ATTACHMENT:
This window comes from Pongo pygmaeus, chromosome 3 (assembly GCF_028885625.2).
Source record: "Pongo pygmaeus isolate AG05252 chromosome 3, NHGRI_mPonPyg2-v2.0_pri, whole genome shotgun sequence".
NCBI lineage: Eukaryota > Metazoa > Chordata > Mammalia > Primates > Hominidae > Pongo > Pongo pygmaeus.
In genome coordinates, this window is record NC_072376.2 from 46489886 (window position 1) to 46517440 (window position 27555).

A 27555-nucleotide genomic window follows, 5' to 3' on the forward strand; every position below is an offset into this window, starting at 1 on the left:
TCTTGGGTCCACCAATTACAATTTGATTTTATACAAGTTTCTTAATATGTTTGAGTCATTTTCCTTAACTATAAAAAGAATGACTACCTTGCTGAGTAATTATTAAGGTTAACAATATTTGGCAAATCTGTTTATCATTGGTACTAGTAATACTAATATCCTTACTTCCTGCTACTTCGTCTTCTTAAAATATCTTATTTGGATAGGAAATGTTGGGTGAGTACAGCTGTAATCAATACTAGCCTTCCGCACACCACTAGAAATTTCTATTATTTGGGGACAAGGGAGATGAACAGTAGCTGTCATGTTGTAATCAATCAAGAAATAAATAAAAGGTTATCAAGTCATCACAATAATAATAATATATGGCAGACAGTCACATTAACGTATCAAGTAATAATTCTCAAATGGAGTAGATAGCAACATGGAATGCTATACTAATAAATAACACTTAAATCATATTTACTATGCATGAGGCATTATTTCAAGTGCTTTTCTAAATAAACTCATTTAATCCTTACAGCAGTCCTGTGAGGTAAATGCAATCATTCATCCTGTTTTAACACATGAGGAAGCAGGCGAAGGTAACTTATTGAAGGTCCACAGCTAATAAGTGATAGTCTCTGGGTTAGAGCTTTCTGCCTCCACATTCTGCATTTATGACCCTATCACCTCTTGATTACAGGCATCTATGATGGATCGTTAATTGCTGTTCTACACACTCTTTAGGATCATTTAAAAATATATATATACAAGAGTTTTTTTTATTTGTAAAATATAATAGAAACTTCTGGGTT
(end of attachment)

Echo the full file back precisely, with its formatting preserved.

This window comes from Pongo pygmaeus, chromosome 3 (assembly GCF_028885625.2).
Source record: "Pongo pygmaeus isolate AG05252 chromosome 3, NHGRI_mPonPyg2-v2.0_pri, whole genome shotgun sequence".
NCBI lineage: Eukaryota > Metazoa > Chordata > Mammalia > Primates > Hominidae > Pongo > Pongo pygmaeus.
In genome coordinates, this window is record NC_072376.2 from 46489886 (window position 1) to 46517440 (window position 27555).

A 27555-nucleotide genomic window follows, 5' to 3' on the forward strand; every position below is an offset into this window, starting at 1 on the left:
TCTTGGGTCCACCAATTACAATTTGATTTTATACAAGTTTCTTAATATGTTTGAGTCATTTTCCTTAACTATAAAAAGAATGACTACCTTGCTGAGTAATTATTAAGGTTAACAATATTTGGCAAATCTGTTTATCATTGGTACTAGTAATACTAATATCCTTACTTCCTGCTACTTCGTCTTCTTAAAATATCTTATTTGGATAGGAAATGTTGGGTGAGTACAGCTGTAATCAATACTAGCCTTCCGCACACCACTAGAAATTTCTATTATTTGGGGACAAGGGAGATGAACAGTAGCTGTCATGTTGTAATCAATCAAGAAATAAATAAAAGGTTATCAAGTCATCACAATAATAATAATATATGGCAGACAGTCACATTAACGTATCAAGTAATAATTCTCAAATGGAGTAGATAGCAACATGGAATGCTATACTAATAAATAACACTTAAATCATATTTACTATGCATGAGGCATTATTTCAAGTGCTTTTCTAAATAAACTCATTTAATCCTTACAGCAGTCCTGTGAGGTAAATGCAATCATTCATCCTGTTTTAACACATGAGGAAGCAGGCGAAGGTAACTTATTGAAGGTCCACAGCTAATAAGTGATAGTCTCTGGGTTAGAGCTTTCTGCCTCCACATTCTGCATTTATGACCCTATCACCTCTTGATTACAGGCATCTATGATGGATCGTTAATTGCTGTTCTACACACTCTTTAGGATCATTTAAAAATATATATATACAAGAGTTTTTTTTATTTGTAAAATATAATAGAAACTTCTGGGTT